A Reader: Lucy Harrison, Sharon Kivland & Nina Papaconstantinou
08.03.03 – 12.04.03
Domo Baal presents an exhibition of text–based work exploring the intervention of a reader into written language. A publication will accompany 'A Reader' with work by Lucy Harrison, Sharion Kivland and Nina Papaconstantinou.
Lucy Harrison's work makes reference to language and literature, using the leftovers of human activities and gaps between words. It uses those texts which have been discarded, exposing the frailty of human language. In this exhibition she will be showing several new works, which look at public spaces for reading and the awkwardness of public speaking. These works will include a study of spy stories and a collection of notes from the margins of books in a college library.
Having retreated from both Marx and Freud into the realm of luxury department stores, Sharon Kivland now directs her tender and malicious concern towards proper names and improper actions, giving up her usual series of literary references in favour of uncertainty and mistranslation. Nouns are taken from their commonplaces and are reused, taking rather different positions in chains of meaning. While the works may look quite lady–like, certainly refined, benefiting from attractive – if conventional – materials and means, they do not behave as they should if good behaviour is to be expected. New works include embroidered handkerchiefs with a distasteful connotation, ugly little scars in association with revolutionary change, and some pathetic attempts of recognition, wreathed in failure. 'Fragments d'une Correspondence Litteraire' will also be included; drawing on fragments from Denis Diderot's letters to Sophie Volland, this work exists both as a social document and as a record of an extraordinary love affair. Produced and distributed by Book Works, London.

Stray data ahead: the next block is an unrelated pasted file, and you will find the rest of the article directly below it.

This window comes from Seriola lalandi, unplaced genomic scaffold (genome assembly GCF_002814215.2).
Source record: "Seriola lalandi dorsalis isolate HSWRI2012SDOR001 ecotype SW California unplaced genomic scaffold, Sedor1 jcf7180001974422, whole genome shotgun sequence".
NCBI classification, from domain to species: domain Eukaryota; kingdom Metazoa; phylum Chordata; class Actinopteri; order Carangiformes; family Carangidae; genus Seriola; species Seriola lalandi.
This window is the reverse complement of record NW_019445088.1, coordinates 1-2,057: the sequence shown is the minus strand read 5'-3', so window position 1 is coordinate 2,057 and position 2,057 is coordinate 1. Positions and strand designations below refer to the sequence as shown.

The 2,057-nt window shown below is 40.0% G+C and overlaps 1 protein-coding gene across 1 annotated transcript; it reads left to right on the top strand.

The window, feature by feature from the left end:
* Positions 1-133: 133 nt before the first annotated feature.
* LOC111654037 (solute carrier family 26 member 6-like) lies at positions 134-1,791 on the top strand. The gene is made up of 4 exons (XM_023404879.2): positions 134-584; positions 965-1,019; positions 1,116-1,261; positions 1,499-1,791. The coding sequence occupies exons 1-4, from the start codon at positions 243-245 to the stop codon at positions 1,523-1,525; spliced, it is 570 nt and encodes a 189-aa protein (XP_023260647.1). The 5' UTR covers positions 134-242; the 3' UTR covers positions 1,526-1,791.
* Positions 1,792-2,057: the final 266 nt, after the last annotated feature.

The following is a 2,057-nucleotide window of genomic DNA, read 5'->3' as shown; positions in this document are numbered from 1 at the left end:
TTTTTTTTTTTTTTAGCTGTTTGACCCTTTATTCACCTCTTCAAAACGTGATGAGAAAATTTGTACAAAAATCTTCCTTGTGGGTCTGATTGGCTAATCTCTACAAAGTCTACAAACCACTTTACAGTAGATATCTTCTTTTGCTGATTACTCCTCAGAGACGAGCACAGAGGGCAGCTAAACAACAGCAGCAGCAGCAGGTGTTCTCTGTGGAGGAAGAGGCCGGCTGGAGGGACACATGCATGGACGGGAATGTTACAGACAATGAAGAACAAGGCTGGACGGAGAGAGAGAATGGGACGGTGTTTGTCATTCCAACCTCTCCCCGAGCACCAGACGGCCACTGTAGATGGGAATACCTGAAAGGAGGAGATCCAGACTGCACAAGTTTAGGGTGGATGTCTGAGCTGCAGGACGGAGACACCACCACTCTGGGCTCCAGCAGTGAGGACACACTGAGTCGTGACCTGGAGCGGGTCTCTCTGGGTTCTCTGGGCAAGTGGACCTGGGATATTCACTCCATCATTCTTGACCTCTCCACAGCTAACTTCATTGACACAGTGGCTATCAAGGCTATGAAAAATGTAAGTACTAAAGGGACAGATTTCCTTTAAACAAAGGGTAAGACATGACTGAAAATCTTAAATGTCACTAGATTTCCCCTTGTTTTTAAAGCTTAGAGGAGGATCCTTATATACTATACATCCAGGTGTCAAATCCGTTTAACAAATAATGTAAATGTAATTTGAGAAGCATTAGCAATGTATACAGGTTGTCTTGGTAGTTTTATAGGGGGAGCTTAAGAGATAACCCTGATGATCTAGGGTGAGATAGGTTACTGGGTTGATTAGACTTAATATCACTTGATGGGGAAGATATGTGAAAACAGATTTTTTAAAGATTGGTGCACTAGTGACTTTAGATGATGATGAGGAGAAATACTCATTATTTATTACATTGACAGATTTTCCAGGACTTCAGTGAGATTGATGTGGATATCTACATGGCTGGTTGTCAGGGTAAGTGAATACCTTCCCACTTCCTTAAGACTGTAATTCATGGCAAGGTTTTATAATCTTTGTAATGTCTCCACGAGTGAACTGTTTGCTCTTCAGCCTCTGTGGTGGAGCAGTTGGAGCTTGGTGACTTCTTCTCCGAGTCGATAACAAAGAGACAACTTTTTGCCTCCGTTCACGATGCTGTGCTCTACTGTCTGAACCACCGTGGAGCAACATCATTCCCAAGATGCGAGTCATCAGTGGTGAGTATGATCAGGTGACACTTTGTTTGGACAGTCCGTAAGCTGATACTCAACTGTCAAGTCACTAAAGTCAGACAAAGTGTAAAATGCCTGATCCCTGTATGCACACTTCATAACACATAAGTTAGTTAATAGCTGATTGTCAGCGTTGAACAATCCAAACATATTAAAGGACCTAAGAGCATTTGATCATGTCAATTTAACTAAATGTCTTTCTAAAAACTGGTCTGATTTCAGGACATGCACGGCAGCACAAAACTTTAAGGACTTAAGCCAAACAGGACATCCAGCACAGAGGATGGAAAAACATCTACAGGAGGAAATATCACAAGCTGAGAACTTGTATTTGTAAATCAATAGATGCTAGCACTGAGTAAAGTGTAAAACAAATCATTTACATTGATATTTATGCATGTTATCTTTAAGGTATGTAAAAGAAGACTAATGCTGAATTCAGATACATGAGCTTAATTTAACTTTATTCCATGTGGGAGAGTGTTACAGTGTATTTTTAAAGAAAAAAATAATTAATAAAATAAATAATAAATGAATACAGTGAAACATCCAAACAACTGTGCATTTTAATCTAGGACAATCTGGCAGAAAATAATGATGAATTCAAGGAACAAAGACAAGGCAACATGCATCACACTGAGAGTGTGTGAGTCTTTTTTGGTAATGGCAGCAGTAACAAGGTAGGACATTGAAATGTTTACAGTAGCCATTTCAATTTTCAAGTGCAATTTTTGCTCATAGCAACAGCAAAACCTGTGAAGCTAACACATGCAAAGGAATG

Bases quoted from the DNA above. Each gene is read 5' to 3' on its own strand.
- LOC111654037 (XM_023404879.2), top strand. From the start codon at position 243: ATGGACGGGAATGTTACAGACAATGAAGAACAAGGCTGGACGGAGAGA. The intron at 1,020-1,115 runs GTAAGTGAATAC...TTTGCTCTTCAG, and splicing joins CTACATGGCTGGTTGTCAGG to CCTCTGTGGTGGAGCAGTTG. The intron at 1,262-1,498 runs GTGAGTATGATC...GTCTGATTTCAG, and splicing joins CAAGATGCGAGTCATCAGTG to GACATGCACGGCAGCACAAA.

For this exhibition Nina Papaconstantinou will show mostly graphite drawings on tracing paper that are part of an on–going project on the investigation of the relationship between text and texture; a combination of semi–transparent abstract landscapes of thoroughly traced marks, grays, empty spaces and blurred typeface borderlines. Most of the text drawings are landscapes of dense layers of handwritten text, overlaid marks that resemble a process similar to tapestry or weaving, which in its turn is connected to the act of storytelling. Text is not meant to be read but to be seen as an image; her work aims to make visible what language itself generates: a deceptive imagery.
A collaborative artists’ book 'A Reader' will be published to accompany this exhibition published by domobaal editions, and available from the gallery.